Realizing that it's not you, YOU are not the sole problem, no matter how much the rest of the dysfunctional family bands together and insists that you are (to protect their own delusions about the family's health and character), is a huge first step, one that many people never achieve. In a normal family, when one person is at odds with just about everyone in it, the chances are good that the problem is with that one person. In a toxic abusive family, abusers and their victims close ranks against the one who speaks out and tries to escape the cycle; they do it as a means of preserving their own fantasies and self-image, and because it allows them to easily continue their abuse. After all, if they accept that gbailey was abused by her brother and mother, then that means they have to accept that they stood idly by and let it happen. Worse, they supported abusers and blamed the victim when they should have scorned the abusers and helped the victim! No, it's so much easier to continue blaming gbailey and pretending that the abuse didn't happen, or was deserved, or was no big deal, or will just "blow over" if gbailey will only get over it and stop holding a grudge.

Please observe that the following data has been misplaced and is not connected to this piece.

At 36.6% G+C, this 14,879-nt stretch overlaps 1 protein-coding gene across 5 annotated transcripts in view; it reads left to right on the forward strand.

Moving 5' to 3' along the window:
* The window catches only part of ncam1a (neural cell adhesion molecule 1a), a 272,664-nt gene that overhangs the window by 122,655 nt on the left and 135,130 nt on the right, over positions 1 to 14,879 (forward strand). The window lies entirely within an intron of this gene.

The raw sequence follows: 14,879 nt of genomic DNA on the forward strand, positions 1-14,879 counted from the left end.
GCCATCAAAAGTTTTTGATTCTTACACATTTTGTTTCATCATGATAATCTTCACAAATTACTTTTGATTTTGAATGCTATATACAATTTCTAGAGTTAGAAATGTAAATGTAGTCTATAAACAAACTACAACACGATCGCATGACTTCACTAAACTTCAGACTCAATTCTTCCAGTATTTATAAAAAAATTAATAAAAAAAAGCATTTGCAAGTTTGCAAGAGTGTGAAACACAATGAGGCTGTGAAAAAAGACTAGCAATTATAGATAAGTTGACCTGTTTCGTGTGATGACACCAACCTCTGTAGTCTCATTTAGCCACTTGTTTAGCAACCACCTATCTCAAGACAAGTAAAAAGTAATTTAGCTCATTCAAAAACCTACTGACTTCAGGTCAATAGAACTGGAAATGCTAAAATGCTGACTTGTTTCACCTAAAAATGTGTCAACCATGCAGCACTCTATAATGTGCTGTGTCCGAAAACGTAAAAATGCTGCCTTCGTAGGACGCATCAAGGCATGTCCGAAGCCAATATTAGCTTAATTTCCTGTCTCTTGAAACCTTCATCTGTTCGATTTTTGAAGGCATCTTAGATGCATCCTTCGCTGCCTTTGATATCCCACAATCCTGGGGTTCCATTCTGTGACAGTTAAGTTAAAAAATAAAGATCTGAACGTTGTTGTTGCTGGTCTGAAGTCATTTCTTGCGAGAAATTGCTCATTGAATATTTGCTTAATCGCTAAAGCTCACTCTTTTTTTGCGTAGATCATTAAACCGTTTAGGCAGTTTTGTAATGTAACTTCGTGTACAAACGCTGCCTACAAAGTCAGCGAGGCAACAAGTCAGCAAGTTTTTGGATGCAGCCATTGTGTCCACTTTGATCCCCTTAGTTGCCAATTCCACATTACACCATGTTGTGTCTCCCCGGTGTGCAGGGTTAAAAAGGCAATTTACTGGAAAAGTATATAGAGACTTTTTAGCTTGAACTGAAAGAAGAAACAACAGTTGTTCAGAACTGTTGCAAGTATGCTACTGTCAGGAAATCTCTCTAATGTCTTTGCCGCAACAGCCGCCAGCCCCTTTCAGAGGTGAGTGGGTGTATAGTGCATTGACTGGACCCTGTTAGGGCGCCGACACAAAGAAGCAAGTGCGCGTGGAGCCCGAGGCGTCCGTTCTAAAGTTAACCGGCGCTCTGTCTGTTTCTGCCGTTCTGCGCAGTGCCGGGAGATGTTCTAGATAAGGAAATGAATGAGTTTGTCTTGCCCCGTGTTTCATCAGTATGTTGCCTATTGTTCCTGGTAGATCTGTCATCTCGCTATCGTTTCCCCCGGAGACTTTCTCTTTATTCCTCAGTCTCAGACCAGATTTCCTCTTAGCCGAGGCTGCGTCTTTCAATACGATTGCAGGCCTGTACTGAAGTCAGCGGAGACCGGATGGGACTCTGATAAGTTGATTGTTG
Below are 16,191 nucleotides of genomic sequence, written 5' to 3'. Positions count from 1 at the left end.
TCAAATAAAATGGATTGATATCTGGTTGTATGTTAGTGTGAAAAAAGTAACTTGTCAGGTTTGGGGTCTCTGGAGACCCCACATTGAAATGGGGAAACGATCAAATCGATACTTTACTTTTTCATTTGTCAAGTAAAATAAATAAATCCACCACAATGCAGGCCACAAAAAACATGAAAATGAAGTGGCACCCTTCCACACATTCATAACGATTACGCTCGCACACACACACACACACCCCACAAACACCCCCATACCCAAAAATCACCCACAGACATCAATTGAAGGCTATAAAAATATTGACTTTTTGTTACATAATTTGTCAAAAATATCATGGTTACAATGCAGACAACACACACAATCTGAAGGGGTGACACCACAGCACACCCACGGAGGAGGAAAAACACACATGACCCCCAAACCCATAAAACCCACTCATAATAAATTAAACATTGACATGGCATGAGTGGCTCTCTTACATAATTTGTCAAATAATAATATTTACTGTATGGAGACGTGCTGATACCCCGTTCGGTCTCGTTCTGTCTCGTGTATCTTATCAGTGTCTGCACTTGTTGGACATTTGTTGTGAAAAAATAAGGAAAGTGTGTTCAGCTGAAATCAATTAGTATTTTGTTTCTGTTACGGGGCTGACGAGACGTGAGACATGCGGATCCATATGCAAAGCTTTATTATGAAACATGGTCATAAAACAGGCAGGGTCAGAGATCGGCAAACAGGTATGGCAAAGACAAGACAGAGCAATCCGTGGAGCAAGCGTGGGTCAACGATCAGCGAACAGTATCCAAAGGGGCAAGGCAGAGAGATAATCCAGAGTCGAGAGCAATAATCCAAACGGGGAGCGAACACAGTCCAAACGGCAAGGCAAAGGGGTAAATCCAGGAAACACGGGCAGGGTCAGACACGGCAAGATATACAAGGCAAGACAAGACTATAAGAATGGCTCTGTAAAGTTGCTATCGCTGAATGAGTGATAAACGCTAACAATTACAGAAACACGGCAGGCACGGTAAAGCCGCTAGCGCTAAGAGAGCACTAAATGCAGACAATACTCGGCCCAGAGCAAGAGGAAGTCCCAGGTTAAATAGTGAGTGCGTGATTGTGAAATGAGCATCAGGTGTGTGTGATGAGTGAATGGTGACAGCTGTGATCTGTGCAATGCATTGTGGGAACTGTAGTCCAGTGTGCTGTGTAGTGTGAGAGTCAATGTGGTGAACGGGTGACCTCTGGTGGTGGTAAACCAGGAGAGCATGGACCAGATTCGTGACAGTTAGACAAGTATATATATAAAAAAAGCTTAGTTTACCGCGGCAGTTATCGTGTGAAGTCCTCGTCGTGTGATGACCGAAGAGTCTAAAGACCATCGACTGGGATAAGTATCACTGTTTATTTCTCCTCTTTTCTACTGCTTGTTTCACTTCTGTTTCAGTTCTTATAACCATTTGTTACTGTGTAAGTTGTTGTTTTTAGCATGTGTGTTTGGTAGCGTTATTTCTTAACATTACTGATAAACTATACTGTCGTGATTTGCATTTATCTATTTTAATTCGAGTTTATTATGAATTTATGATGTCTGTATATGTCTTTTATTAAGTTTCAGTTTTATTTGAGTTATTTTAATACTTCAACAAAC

You deserve to be loved and treated with respect, and it sounds like you know this. So that's huge. But getting over the loss of a birth parent--especially one who is still alive--is excruciating and I don't know of any easy answers. I went no-contact with my abusive bioparents almost two years ago, and it still hurts every day. My baby brother stopped speaking to me when I cut them off and continues to ignore my attempts to reach out to him. The entire extended family, save my maternal grandparents and one sister, no longer speak to me. It's like there's a huge sucking hole in my chest and I'm not sure that it will ever fully heal.